A conference on the challenges arising with the emergence of new payment services and digital currencies was held last week in Paris by the Autorité de Contrôle Prudentiel et de Résolution (ACPR). The goal of the conference was to clarify the regulatory body’s stance on licensing and reporting requirements faced by businesses in new payment services.
ACPR, which can be translated as 'French Prudential Supervisory Authority', monitors the activities of banks and insurance companies in France. It is directly linked to the country’s central bank, la Banque de France, with its president being the central bank’s governor.
France is famous for its risk aversion when it comes to innovation. Despite this, quite a few positive things have happened in the country around bitcoin, both in terms of business and regulations. Unfortunately, this particular conference wasn’t in line with this positive trend.
The ups and downs of bitcoin
Quite a few events this year have shown a positive trend in the French bitcoin sphere: the French Senate held hearings on bitcoin in January, which were followed in July by the publication of a report on the subject. The report underlined the digital currency’s risks, its “volatility, its anonymity and its lack of legal guarantee”, but also acknowledged bitcoin’s potential benefits and opportunities as a “payment system and ... a decentralised validation protocol”.
In terms of VAT taxation, the Ministry for the Economy and Finance announced a threshold on the margin tax of €5,000, so people can “try, invest and develop business with bitcoin” before the French government taxes it.
In May, the first European bitcoin center, la Maison du Bitcoin, opened its doors in Paris. Its inauguration was closely followed by a hackathon sponsored by Coinbase and Paymium – a French bitcoin company offering an exchange, wallet and merchant tools.
Paymium signed its first major merchant deal in September with showroomprive.com, a major online fashion retailer, which became the largest European merchant to accept bitcoin.
But a few events introduced worrisome elements that are very specific to France and its famous “principe de précaution” (precautionary principle): any new and unknown innovation is harmful until proven otherwise or made inoffensive enough by authorities.
One example of this was the closure of an illegal bitcoin exchange in July. The problem doesn’t lie in the shutdown of an illegal platform potentially laundering money, but in the police report that was released following the operation. According to this report, bitcoin and digital currencies are very likely to spark criminal activity because of “the lack of transparency around their existence and their functioning” and “the absence of regulation by the actors of the monetary market”.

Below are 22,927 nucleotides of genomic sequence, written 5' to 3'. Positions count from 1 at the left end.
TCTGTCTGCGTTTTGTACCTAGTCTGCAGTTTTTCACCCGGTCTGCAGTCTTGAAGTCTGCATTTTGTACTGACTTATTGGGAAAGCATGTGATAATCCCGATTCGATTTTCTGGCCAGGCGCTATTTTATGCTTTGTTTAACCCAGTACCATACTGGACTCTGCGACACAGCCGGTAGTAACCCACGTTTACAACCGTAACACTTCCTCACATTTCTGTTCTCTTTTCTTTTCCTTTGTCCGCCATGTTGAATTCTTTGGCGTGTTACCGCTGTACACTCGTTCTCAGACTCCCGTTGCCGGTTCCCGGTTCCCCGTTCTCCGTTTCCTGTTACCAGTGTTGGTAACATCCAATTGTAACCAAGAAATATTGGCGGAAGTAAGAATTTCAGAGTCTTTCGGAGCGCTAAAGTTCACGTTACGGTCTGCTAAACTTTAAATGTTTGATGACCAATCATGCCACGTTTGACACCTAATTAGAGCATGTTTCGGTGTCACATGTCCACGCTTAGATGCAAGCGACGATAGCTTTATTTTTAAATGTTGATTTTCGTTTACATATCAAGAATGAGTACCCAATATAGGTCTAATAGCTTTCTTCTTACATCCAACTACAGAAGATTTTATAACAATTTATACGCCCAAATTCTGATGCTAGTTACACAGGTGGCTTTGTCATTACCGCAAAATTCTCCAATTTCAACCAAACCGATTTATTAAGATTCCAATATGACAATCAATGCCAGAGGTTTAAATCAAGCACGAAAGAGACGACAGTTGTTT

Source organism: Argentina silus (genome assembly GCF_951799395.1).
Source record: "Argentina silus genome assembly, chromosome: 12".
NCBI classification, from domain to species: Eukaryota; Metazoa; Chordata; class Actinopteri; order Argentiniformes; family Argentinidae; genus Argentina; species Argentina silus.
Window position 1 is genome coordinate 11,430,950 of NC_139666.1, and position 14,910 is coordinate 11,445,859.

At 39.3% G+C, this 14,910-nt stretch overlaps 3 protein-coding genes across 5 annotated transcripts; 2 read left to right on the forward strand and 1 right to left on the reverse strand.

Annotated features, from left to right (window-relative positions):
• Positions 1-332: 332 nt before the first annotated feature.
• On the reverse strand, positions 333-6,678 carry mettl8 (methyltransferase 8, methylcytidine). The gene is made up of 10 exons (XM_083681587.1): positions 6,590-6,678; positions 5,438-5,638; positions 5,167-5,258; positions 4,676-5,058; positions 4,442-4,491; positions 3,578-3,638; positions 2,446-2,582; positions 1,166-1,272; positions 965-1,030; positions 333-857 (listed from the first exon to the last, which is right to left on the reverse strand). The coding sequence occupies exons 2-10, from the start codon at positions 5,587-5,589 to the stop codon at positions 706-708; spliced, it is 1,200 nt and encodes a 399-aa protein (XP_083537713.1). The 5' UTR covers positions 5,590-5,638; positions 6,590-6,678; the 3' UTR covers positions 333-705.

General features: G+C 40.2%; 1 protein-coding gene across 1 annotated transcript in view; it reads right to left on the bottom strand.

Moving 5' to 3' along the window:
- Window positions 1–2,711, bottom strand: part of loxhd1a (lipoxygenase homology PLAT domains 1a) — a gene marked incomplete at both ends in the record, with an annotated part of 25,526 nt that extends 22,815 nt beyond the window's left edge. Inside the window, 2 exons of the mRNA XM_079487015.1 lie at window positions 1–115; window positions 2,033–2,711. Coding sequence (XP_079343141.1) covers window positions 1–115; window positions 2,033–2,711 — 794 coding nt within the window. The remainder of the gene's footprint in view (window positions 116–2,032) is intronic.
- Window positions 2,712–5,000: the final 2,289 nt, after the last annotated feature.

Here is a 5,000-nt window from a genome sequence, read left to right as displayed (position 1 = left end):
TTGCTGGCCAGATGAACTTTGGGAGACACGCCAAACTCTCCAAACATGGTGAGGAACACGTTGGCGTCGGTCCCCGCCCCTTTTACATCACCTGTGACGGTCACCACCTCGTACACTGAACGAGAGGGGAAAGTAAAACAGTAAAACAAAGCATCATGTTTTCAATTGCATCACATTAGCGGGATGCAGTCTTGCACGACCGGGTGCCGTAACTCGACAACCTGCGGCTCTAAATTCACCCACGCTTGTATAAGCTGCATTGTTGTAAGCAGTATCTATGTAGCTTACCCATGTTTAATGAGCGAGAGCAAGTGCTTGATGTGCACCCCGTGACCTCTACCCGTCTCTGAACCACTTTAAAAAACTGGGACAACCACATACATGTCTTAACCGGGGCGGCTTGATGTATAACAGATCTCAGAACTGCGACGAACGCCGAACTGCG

Interestingly, these two bitcoin attributes that encourage criminal activity can be argued as a double-edged sword: bitcoin is indeed complex, but all the information required to understand it is available online, and its use as a currency is far more transparent than cash, as most transactions are available for anyone to see on its public ledger.
France will follow the EBA’s report
This report was followed by last week's ACPR conference. M. Jean-Claude Huyssen, director of licensing, authorizations and regulations, confirmed that France is following the European Banking Authority (EBA)’s recommendations issued in July.
One point the EBA made clear in its report is that the regulatory body is aware it needs to develop a “substantial body of regulation,” which is going to take some time. In the meantime, its immediate response is to “discourage credit institutions, payment institutions and e-money institutions from buying, holding or selling virtual currencies”.
During his speech Huyssen presented a slideshow, which mentions 70 risks associated with bitcoin, as listed by the EBA, and the mere possibility of a single benefit – lower transaction costs.
While the EBA analyzed both the risks and opportunities presented by digital currencies, Huyssen focused merely on the risks.
It seems reasonable for ACPR to assess bitcoin from a risk perspective, as its goal is to protect consumers and companies alike, but to be complete, this analysis needs to be balanced with the opportunities bitcoin can create: potentially new businesses and economic activities. In this regard, Huissen’s presentation lacked objectivity in its rendering of the EBA report.
Added to this lack of objectivity is the non-existent communication with bitcoin industry experts who could actually offer an informed view to regulators on what bitcoin truly is at its core.
Before Huyssen’s presentation, a short video of entrepreneurs building businesses in these new finance innovation domains was played. In this video, Gonzague Grandval, Paymium’s CEO, had the opportunity to ask the ACPR to clarify certain points. However, none of Gonzague’s questions were answered during the conference.
The European Bank Authority has yet to issue long-term regulatory guidance, which would be a helpful next step in assessing the legal environment of bitcoin in France with more clarity.
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